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Schools boost for truancy-busting teams
TRUANCY-BUSTING initiatives to cut the number of pupils skipping classes in North Yorkshire’s schools are paying off.
The latest figures released by the Department for Education (DfE) show that North Yorkshire County Council’s early intervention strategy to reduce the number of pupils absent is paying off with the county’s absence rates falling year-on-year with particular success in reducing the number of persistent absentees in both primary and secondary schools.
Nationally persistent absenteeism has fallen to 3.4 per cent from 3.9 per cent in primary schools and from 8.4 per cent to 6.8 per cent in secondary.
In North Yorkshire however, primary school persistent absenteeism has fallen to 2.5 per cent and secondary persistent absenteeism to 6.1 per cent.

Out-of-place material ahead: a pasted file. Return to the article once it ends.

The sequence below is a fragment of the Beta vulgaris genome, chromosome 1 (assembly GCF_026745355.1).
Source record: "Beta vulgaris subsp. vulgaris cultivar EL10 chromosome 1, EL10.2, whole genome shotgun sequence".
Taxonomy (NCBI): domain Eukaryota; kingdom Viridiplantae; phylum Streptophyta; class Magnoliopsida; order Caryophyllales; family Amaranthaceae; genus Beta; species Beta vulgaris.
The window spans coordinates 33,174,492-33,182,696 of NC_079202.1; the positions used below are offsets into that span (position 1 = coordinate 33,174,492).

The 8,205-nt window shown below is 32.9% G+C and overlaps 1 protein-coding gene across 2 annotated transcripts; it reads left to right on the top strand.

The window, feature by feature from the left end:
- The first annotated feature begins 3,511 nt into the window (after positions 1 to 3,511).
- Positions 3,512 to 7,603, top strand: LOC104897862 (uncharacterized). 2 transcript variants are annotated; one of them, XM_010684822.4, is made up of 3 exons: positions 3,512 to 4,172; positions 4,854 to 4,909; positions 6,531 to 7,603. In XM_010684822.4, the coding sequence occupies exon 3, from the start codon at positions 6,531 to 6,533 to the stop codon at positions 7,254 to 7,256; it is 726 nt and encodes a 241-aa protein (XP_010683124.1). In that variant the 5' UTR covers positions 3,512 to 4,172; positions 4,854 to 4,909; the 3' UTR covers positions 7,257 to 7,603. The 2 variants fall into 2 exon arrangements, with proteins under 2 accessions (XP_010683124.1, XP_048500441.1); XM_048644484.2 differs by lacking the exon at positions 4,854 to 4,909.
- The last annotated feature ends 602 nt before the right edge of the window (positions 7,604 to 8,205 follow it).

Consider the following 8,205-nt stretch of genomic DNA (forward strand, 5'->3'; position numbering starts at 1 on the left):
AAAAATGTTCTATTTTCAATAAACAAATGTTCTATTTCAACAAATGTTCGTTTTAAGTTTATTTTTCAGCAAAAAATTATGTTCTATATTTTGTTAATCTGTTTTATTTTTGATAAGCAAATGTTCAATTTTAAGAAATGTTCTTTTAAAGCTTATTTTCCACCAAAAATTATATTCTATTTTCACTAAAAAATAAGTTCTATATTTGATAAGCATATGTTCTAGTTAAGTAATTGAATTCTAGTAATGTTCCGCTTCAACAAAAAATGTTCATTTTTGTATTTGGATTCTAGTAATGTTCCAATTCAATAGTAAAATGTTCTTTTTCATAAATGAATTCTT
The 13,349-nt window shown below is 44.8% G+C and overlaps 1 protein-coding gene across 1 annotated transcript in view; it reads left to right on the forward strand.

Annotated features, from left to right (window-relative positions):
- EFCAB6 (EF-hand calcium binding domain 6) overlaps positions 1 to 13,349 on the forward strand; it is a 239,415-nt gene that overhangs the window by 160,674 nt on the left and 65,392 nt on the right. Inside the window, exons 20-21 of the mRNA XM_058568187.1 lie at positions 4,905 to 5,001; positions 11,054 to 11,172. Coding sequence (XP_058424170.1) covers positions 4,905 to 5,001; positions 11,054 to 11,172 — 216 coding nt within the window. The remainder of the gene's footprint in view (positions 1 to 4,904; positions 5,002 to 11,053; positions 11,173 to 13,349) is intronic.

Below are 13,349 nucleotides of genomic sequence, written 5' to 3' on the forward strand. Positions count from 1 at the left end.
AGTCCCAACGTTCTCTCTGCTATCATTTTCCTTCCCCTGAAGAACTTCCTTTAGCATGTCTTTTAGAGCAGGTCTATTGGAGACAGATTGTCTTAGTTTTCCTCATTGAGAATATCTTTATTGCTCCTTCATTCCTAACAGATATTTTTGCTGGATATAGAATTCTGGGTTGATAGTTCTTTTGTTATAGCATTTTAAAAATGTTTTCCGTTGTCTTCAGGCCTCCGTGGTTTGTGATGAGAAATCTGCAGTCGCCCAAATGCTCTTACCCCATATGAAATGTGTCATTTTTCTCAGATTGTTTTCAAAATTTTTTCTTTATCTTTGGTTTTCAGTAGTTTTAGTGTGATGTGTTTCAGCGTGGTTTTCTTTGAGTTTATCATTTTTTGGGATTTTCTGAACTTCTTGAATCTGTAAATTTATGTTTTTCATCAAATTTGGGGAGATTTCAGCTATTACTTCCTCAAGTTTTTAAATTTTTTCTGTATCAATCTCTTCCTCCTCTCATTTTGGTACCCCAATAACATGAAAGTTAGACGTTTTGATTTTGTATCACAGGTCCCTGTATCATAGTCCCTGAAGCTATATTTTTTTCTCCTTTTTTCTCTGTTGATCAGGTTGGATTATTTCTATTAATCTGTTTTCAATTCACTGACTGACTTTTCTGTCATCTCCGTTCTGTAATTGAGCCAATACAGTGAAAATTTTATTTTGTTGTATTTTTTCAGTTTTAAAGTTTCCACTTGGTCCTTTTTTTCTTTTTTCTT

Councillors say the success is due to the council working closely with schools in operating an early warning system.
The local authority is notified as soon as a child’s school attendance starts to dip so that the education social work service has the chance to work with children and families to prevent it becoming a persistent problem.
County councillor Arthur Barker, North Yorkshire’s executive member for schools, said: “As soon as a child’s attendance begins to drop we go in and identify the issues, working closely with our families and schools.
“We set up an action plan and track individual children over a period of time.
“Early intervention is the key to tackling absence, but so too are excellent standards in education and in North Yorkshire we are blessed with excellent schools, an enriched curriculum and dedicated teachers.”
Meanwhile, in East Yorkshire, the percentage of pupils persistently absent in primary and secondary schools is 4.8 per cent.
Sam Tomkins, principal education welfare officer at East Riding of Yorkshire Council, said: “The local authority has been working closely with schools and parents in a bid to reduce the number of unauthorised absences by pupils and this has seen an improvement in attendance, as the national figures show.
“We have specifically looked at reducing the number of holidays taken during term time and this has been very successful with the support of schools and parents.
“We are now beginning to focus on reducing the number of school days lost due to illness and routine medical appointments.”